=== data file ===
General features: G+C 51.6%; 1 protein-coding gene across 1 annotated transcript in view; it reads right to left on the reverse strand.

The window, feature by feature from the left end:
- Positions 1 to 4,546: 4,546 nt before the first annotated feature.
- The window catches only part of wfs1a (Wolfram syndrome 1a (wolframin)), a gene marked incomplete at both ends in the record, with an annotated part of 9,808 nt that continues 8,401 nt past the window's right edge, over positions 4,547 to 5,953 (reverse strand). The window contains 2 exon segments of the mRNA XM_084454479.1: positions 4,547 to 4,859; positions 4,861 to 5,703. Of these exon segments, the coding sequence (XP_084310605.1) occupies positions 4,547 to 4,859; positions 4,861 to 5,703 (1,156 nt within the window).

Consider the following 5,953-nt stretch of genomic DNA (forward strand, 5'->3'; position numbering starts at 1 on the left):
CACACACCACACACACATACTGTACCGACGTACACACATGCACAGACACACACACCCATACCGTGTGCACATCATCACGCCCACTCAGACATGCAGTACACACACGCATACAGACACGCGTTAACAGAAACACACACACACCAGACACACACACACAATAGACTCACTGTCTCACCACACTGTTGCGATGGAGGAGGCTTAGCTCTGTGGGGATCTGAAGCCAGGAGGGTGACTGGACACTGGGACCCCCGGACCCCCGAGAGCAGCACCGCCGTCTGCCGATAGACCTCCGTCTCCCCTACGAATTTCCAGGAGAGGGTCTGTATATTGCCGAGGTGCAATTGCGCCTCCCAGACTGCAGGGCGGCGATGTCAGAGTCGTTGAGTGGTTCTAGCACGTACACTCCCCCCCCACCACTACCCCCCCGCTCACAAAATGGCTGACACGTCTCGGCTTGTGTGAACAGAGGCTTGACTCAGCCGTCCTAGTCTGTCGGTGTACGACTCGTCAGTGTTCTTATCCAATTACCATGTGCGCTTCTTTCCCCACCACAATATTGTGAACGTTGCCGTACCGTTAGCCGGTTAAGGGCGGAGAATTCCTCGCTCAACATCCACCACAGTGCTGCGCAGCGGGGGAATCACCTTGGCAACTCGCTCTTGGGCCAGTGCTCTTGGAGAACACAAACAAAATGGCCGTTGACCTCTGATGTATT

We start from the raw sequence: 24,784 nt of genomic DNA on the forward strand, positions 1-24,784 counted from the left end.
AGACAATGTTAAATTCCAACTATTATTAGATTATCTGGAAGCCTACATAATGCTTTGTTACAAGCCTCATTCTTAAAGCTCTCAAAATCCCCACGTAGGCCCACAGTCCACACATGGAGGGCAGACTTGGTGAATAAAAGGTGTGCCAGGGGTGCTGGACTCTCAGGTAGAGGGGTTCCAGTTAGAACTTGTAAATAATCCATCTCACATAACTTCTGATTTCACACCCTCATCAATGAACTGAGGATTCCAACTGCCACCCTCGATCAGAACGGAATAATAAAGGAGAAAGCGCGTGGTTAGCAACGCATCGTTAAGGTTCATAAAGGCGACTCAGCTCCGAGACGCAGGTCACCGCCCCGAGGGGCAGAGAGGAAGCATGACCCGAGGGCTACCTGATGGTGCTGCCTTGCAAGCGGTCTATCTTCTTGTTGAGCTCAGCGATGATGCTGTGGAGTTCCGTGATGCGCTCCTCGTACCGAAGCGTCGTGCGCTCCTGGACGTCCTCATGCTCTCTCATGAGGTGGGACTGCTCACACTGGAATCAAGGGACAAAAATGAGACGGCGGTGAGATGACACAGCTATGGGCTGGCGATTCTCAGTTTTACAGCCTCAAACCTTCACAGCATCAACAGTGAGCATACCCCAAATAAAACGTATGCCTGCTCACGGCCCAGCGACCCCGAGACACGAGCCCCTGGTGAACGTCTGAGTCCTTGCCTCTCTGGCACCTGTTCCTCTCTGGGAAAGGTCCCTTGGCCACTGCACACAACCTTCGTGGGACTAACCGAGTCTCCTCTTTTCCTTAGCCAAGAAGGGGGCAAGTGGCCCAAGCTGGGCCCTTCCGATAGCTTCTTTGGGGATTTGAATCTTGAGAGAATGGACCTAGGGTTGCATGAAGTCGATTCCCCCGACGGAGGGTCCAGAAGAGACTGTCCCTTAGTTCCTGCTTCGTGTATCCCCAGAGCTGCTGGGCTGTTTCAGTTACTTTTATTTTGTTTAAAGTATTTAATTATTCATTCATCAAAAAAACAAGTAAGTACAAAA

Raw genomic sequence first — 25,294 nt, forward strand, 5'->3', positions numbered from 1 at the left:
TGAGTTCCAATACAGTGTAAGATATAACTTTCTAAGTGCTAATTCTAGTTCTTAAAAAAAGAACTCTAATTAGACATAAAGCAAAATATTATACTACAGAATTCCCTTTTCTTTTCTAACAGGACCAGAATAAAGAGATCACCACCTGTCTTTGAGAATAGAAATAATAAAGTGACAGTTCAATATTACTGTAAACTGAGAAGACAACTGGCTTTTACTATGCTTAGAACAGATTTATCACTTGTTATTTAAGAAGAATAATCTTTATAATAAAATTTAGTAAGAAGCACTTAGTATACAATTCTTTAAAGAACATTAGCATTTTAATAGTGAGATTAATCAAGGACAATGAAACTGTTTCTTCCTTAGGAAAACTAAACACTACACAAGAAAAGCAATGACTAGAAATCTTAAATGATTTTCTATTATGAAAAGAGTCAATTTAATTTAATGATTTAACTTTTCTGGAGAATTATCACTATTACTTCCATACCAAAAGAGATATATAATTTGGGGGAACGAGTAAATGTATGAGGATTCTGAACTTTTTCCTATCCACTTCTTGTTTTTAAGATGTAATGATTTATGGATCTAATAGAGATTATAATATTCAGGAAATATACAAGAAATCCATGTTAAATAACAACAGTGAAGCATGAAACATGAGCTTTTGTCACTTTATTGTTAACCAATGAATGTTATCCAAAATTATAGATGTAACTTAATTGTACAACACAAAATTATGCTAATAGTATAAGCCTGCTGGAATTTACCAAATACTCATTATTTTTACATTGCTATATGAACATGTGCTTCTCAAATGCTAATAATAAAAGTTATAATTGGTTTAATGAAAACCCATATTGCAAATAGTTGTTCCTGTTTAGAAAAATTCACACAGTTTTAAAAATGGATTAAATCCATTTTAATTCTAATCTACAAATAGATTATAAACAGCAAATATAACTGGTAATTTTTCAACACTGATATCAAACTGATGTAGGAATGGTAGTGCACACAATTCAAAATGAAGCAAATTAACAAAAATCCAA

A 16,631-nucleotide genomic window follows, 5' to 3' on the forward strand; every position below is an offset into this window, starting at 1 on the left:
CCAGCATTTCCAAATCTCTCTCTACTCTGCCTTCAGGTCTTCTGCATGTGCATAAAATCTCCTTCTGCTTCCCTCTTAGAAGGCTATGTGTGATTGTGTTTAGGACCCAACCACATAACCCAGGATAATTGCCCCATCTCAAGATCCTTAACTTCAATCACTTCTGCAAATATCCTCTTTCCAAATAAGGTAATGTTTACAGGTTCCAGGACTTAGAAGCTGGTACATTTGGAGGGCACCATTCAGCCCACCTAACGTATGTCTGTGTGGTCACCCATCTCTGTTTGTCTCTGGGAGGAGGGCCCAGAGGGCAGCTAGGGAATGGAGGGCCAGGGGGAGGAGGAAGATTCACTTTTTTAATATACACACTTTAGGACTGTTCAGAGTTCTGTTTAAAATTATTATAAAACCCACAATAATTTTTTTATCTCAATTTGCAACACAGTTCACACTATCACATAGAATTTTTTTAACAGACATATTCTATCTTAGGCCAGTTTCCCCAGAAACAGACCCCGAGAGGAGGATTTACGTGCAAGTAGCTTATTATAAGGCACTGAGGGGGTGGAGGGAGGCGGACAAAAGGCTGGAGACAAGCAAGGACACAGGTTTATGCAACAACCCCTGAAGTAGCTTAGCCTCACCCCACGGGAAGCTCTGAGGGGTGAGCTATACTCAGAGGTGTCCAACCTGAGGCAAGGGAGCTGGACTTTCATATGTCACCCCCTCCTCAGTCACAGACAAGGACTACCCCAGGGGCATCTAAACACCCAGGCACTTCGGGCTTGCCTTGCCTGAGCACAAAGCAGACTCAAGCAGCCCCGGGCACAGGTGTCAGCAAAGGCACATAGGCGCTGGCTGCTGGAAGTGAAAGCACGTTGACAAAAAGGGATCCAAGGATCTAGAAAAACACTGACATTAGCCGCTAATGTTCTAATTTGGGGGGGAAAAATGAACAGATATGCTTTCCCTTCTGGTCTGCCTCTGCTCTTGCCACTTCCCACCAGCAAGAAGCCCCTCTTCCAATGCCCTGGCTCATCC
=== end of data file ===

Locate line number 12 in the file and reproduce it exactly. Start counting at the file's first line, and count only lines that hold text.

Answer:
CCAGCATTTCCAAATCTCTCTCTACTCTGCCTTCAGGTCTTCTGCATGTGCATAAAATCTCCTTCTGCTTCCCTCTTAGAAGGCTATGTGTGATTGTGTTTAGGACCCAACCACATAACCCAGGATAATTGCCCCATCTCAAGATCCTTAACTTCAATCACTTCTGCAAATATCCTCTTTCCAAATAAGGTAATGTTTACAGGTTCCAGGACTTAGAAGCTGGTACATTTGGAGGGCACCATTCAGCCCACCTAACGTATGTCTGTGTGGTCACCCATCTCTGTTTGTCTCTGGGAGGAGGGCCCAGAGGGCAGCTAGGGAATGGAGGGCCAGGGGGAGGAGGAAGATTCACTTTTTTAATATACACACTTTAGGACTGTTCAGAGTTCTGTTTAAAATTATTATAAAACCCACAATAATTTTTTTATCTCAATTTGCAACACAGTTCACACTATCACATAGAATTTTTTTAACAGACATATTCTATCTTAGGCCAGTTTCCCCAGAAACAGACCCCGAGAGGAGGATTTACGTGCAAGTAGCTTATTATAAGGCACTGAGGGGGTGGAGGGAGGCGGACAAAAGGCTGGAGACAAGCAAGGACACAGGTTTATGCAACAACCCCTGAAGTAGCTTAGCCTCACCCCACGGGAAGCTCTGAGGGGTGAGCTATACTCAGAGGTGTCCAACCTGAGGCAAGGGAGCTGGACTTTCATATGTCACCCCCTCCTCAGTCACAGACAAGGACTACCCCAGGGGCATCTAAACACCCAGGCACTTCGGGCTTGCCTTGCCTGAGCACAAAGCAGACTCAAGCAGCCCCGGGCACAGGTGTCAGCAAAGGCACATAGGCGCTGGCTGCTGGAAGTGAAAGCACGTTGACAAAAAGGGATCCAAGGATCTAGAAAAACACTGACATTAGCCGCTAATGTTCTAATTTGGGGGGGAAAAATGAACAGATATGCTTTCCCTTCTGGTCTGCCTCTGCTCTTGCCACTTCCCACCAGCAAGAAGCCCCTCTTCCAATGCCCTGGCTCATCC